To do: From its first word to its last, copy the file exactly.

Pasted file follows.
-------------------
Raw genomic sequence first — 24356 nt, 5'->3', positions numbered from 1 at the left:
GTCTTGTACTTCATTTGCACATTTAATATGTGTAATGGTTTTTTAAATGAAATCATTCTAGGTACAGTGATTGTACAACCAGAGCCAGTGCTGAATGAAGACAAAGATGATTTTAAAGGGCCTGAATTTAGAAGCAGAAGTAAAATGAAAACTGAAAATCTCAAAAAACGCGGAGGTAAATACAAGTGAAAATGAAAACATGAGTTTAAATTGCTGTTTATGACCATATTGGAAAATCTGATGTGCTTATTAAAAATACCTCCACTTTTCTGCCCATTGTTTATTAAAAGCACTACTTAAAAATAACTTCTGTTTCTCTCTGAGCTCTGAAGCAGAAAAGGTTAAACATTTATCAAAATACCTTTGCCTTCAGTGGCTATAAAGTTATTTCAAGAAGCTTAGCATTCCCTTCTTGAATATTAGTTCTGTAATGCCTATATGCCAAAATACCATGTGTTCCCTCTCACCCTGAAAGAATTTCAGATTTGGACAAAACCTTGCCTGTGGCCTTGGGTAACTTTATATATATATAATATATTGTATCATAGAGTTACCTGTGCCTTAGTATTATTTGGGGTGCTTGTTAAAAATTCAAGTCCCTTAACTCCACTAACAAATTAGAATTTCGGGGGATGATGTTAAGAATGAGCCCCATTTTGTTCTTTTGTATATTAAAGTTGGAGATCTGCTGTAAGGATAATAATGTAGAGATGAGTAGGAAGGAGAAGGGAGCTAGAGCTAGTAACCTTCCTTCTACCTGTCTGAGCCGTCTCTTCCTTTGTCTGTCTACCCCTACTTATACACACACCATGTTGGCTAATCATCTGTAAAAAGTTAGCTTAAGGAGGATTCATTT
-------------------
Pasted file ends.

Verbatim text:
Raw genomic sequence first — 24356 nt, 5'->3', positions numbered from 1 at the left:
GTCTTGTACTTCATTTGCACATTTAATATGTGTAATGGTTTTTTAAATGAAATCATTCTAGGTACAGTGATTGTACAACCAGAGCCAGTGCTGAATGAAGACAAAGATGATTTTAAAGGGCCTGAATTTAGAAGCAGAAGTAAAATGAAAACTGAAAATCTCAAAAAACGCGGAGGTAAATACAAGTGAAAATGAAAACATGAGTTTAAATTGCTGTTTATGACCATATTGGAAAATCTGATGTGCTTATTAAAAATACCTCCACTTTTCTGCCCATTGTTTATTAAAAGCACTACTTAAAAATAACTTCTGTTTCTCTCTGAGCTCTGAAGCAGAAAAGGTTAAACATTTATCAAAATACCTTTGCCTTCAGTGGCTATAAAGTTATTTCAAGAAGCTTAGCATTCCCTTCTTGAATATTAGTTCTGTAATGCCTATATGCCAAAATACCATGTGTTCCCTCTCACCCTGAAAGAATTTCAGATTTGGACAAAACCTTGCCTGTGGCCTTGGGTAACTTTATATATATATAATATATTGTATCATAGAGTTACCTGTGCCTTAGTATTATTTGGGGTGCTTGTTAAAAATTCAAGTCCCTTAACTCCACTAACAAATTAGAATTTCGGGGGATGATGTTAAGAATGAGCCCCATTTTGTTCTTTTGTATATTAAAGTTGGAGATCTGCTGTAAGGATAATAATGTAGAGATGAGTAGGAAGGAGAAGGGAGCTAGAGCTAGTAACCTTCCTTCTACCTGTCTGAGCCGTCTCTTCCTTTGTCTGTCTACCCCTACTTATACACACACCATGTTGGCTAATCATCTGTAAAAAGTTAGCTTAAGGAGGATTCATTT